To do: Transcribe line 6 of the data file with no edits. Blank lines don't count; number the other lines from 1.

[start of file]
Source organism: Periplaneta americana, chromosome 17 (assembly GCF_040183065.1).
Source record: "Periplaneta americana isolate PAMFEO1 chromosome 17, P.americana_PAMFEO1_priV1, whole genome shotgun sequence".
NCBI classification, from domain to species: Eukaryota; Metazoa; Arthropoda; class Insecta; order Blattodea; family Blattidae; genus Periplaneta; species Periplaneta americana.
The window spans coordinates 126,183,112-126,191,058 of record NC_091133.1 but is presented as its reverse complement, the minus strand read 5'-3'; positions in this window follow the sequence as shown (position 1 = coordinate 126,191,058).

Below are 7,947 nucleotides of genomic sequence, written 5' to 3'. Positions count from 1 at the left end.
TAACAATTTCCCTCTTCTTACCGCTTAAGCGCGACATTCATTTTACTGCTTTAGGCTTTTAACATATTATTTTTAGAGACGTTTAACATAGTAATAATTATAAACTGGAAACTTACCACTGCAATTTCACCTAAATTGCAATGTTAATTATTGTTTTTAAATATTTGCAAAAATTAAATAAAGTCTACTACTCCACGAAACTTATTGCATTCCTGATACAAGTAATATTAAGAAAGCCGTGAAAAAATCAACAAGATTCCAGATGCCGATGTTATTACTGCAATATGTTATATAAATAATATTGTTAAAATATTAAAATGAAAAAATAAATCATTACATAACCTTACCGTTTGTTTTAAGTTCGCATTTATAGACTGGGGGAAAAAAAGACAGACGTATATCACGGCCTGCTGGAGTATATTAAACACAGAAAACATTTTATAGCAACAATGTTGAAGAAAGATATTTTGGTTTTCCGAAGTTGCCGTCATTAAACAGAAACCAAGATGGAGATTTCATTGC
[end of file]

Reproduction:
TAACAATTTCCCTCTTCTTACCGCTTAAGCGCGACATTCATTTTACTGCTTTAGGCTTTTAACATATTATTTTTAGAGACGTTTAACATAGTAATAATTATAAACTGGAAACTTACCACTGCAATTTCACCTAAATTGCAATGTTAATTATTGTTTTTAAATATTTGCAAAAATTAAATAAAGTCTACTACTCCACGAAACTTATTGCATTCCTGATACAAGTAATATTAAGAAAGCCGTGAAAAAATCAACAAGATTCCAGATGCCGATGTTATTACTGCAATATGTTATATAAATAATATTGTTAAAATATTAAAATGAAAAAATAAATCATTACATAACCTTACCGTTTGTTTTAAGTTCGCATTTATAGACTGGGGGAAAAAAAGACAGACGTATATCACGGCCTGCTGGAGTATATTAAACACAGAAAACATTTTATAGCAACAATGTTGAAGAAAGATATTTTGGTTTTCCGAAGTTGCCGTCATTAAACAGAAACCAAGATGGAGATTTCATTGC